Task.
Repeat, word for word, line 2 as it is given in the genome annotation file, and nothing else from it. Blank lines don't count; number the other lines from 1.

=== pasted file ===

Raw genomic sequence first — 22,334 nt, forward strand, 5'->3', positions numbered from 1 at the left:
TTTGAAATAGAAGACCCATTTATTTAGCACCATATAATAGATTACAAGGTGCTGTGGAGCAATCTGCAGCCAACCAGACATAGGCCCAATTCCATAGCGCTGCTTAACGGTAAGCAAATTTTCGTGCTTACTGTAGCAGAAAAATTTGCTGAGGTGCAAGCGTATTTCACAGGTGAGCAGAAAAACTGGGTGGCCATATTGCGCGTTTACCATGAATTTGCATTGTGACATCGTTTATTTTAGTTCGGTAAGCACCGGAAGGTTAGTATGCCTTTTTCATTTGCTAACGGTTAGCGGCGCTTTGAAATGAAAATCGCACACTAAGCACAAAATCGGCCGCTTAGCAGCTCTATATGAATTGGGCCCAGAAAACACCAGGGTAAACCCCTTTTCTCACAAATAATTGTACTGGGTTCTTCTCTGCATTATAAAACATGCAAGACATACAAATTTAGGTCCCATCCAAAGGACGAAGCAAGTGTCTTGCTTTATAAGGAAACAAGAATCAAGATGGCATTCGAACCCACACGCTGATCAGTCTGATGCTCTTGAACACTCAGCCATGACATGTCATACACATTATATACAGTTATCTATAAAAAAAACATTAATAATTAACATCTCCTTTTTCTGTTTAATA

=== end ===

TTTGAAATAGAAGACCCATTTATTTAGCACCATATAATAGATTACAAGGTGCTGTGGAGCAATCTGCAGCCAACCAGACATAGGCCCAATTCCATAGCGCTGCTTAACGGTAAGCAAATTTTCGTGCTTACTGTAGCAGAAAAATTTGCTGAGGTGCAAGCGTATTTCACAGGTGAGCAGAAAAACTGGGTGGCCATATTGCGCGTTTACCATGAATTTGCATTGTGACATCGTTTATTTTAGTTCGGTAAGCACCGGAAGGTTAGTATGCCTTTTTCATTTGCTAACGGTTAGCGGCGCTTTGAAATGAAAATCGCACACTAAGCACAAAATCGGCCGCTTAGCAGCTCTATATGAATTGGGCCCAGAAAACACCAGGGTAAACCCCTTTTCTCACAAATAATTGTACTGGGTTCTTCTCTGCATTATAAAACATGCAAGACATACAAATTTAGGTCCCATCCAAAGGACGAAGCAAGTGTCTTGCTTTATAAGGAAACAAGAATCAAGATGGCATTCGAACCCACACGCTGATCAGTCTGATGCTCTTGAACACTCAGCCATGACATGTCATACACATTATATACAGTTATCTATAAAAAAAACATTAATAATTAACATCTCCTTTTTCTGTTTAATA